When promoting a show, if you’re going to follow the rule of “give a flyer to every person you interact with“, then you need to have flyers on you at all times. Conventional DL-sized flyers or postcards make this tricky unless you’re carrying a bag, and even then there will be moments when you’re bag-free and flyerless.
The best flyer approach I’ve found is to design your flyers in A7 size, and print them on the thickest cardstock you can find. 300gsm minimum, with a matte laminate finish. (In case you don’t know, A7 is an international standard paper size equal to 1/8 of an A4 sheet.) It’s about the smallest standard size you can go without it getting confusing. I actually experimented once with getting ultra-small 90x55mm flyers printed, but too many people just thought I was giving them a business card.
(Note for America: A7 is about 3 x 4.2in. Please hurry up and get your country onto the A-series paper system like the rest of the known universe; it makes life a thousand times easier than the horrible letter/legal/what-the-hell-is-wrong-with-this-printer system.)
If you go the thick A7 flyer route, you have a number of advantages over conventional flyers:
1) You can always have them on you.
As mentioned above, this has the significant advantage of always being ready to give out flyers to everyone. A7s will fit into a jacket or trouser pocket easily, so you can make sure you’re never short of promotional materials.
2) They feel extra solid, and hence valuable.
For any given paper thickness, the smaller the flyer the more solid it will feel. If you get a coated 300gsm or 400gsm flyer, it will feel roughly twice as sturdy at A7 size than A6. As many people know, thicker cardstock makes the card feel more valuable, and hence makes the thing it’s representing seem more valuable. A coated 400gsm A7 flyer, while technically no thicker than the same stock in A5, feels almost more like a solid object than a flyer. It helps make an impression.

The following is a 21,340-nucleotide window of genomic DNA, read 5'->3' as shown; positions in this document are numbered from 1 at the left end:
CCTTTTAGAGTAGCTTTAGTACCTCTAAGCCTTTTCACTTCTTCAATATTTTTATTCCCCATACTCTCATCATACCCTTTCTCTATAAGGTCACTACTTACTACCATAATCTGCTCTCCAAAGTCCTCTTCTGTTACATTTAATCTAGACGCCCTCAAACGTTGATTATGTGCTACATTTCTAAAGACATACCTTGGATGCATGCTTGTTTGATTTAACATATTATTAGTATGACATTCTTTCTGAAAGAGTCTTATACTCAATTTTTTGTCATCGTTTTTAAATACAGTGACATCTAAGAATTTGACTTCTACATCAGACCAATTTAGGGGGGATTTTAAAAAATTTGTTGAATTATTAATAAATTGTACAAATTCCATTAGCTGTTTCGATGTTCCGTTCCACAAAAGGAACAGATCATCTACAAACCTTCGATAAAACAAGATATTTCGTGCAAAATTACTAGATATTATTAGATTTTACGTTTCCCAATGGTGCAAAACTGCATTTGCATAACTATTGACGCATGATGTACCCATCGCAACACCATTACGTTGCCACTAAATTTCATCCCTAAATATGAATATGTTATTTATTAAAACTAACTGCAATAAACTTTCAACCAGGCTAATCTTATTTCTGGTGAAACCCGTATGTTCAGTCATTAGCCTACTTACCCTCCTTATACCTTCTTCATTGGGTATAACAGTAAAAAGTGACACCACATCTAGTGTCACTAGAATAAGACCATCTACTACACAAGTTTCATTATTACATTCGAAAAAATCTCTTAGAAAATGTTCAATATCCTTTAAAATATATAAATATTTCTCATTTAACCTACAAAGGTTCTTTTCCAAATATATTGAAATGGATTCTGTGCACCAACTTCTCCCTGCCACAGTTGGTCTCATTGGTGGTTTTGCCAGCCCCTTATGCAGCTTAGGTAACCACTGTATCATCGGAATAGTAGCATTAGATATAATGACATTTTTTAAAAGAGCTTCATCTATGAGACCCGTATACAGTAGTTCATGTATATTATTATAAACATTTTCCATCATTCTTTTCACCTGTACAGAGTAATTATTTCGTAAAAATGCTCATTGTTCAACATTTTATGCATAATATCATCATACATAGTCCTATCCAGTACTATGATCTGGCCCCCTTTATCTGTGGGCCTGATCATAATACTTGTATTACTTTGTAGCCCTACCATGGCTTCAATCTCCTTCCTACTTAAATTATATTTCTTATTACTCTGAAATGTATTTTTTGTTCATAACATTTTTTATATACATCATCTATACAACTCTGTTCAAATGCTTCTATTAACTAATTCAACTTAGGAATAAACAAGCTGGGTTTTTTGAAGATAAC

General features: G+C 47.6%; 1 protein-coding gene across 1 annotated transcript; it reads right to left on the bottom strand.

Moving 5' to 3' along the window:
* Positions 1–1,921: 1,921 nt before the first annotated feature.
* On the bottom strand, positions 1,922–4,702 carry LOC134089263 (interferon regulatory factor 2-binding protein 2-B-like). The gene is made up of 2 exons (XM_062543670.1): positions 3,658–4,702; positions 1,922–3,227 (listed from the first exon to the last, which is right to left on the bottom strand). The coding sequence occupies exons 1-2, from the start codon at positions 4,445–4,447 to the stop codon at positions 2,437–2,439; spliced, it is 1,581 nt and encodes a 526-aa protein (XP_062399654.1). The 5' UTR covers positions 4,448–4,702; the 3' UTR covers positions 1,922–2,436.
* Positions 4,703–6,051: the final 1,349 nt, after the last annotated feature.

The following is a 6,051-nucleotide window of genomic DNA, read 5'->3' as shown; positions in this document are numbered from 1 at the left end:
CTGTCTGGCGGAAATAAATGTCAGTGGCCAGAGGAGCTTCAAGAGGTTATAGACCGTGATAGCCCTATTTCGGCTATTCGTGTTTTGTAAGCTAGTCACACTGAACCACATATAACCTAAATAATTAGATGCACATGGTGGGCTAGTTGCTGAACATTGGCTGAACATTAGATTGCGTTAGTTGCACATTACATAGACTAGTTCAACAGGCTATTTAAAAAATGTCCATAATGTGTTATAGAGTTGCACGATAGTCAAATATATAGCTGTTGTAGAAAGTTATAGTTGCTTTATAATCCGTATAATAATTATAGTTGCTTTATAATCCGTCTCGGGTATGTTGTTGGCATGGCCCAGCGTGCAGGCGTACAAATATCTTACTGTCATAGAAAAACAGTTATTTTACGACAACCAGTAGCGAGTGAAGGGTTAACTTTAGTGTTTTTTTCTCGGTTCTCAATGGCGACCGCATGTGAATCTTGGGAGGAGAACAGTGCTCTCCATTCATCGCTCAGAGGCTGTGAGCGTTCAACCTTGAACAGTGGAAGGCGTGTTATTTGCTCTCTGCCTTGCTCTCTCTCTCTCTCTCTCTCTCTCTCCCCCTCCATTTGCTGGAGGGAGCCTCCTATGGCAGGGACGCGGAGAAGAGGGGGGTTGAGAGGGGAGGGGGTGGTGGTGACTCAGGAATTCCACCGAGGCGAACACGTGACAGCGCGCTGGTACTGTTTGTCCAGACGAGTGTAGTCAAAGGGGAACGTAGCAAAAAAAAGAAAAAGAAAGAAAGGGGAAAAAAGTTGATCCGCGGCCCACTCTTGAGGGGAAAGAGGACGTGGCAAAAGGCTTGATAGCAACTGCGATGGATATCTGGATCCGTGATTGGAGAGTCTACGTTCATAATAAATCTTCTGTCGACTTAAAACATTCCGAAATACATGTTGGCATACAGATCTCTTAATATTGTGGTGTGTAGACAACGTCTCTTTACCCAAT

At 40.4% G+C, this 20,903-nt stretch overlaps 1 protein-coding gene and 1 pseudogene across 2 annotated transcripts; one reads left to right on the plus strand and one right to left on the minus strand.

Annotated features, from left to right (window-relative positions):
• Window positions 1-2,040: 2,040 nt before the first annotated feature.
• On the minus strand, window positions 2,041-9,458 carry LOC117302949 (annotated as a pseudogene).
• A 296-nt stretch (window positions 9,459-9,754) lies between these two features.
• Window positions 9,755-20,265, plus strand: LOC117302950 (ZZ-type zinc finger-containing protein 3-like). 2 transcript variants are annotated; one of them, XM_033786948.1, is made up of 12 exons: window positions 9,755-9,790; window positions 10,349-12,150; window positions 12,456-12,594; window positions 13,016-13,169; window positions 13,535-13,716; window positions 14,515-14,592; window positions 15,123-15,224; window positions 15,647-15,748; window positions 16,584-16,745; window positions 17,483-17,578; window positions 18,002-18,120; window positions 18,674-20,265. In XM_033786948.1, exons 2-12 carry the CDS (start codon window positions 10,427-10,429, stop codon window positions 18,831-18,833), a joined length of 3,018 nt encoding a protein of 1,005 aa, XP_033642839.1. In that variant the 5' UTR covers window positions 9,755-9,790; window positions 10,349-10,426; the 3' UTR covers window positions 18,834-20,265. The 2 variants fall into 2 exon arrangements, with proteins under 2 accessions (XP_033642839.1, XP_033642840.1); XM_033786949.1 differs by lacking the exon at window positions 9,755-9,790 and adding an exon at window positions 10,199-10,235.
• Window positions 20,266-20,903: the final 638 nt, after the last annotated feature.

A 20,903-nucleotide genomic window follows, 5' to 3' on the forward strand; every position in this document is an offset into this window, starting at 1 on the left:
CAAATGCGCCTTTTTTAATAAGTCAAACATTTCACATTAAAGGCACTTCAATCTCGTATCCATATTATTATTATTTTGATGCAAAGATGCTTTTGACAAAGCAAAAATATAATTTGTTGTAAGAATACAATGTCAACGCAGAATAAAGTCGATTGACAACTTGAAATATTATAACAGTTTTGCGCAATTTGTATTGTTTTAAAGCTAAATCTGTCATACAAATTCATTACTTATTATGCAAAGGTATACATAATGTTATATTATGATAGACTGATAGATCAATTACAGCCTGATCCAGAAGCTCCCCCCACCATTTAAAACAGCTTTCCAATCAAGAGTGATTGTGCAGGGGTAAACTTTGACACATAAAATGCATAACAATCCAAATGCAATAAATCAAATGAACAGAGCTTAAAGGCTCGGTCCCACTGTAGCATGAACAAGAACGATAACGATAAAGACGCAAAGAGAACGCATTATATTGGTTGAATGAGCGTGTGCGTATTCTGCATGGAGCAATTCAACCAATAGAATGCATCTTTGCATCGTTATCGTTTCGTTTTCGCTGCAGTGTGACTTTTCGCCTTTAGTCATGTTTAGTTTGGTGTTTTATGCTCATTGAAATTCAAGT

3) Nobody folds them.
This is a small but significant point. If someone has to fold your flyer in order to keep it (i.e. anyone not carrying a bag, i.e. most men), it subtly devalues it psychologically. Particularly if it’s printed on nice quality cardstock, a crease down the centre of the flyer makes it look more like a piece or rubbish than a valued object. It’s only a small thing, but your flyer is the main representation of your show. If someone has to damage it, it’s slightly lessening its perceived importance.
4) They stand out from the rest.
In the sea of thin paper DL flyers or generic postcards, the smaller high quality A7 flyers stand out from the others simply because they’re different. Having given out close to 10,000 of these things over the years, people regularly respond positively to them as cute, quirky, interesting, or more convenient.
5) It’s easier to give people a bunch of them.
As you go about promoting your show, you’ll frequently run into lovely, wonderful people who are enthused by your show, and willing to take a few extra flyers to give to their friends, family, or co-workers. Much like point #1 above, the smaller size makes it easier for your newly recruited volunteer promoter to carry them with him or her as well, and keep spreading the word about the show.
6) They’re cheaper.
Relatively speaking, at least. If you’re springing for thick cardstock with a nice coating and full colour printing on both sides, you’re going to be spending far more than on generic thinner flyers anyway. However, if you’ve committed to the nicer quality (as you should), A7s will be close to half the price of A6s at most printing places.
So, there are a bunch of the benefits I’ve encountered over the course of many shows. To be fair, there is one significant disadvantage to the A7 flyers. Specifically, they don’t stand out as well when sitting on a table with a heap of other (usually larger) flyers. Hence they’re not so good for leaving at restaurants or in the theatre lobby along with other shows’ flyers.
Other than that though, they’re one of the most effective face-to-face marketing aids I’ve ever encountered.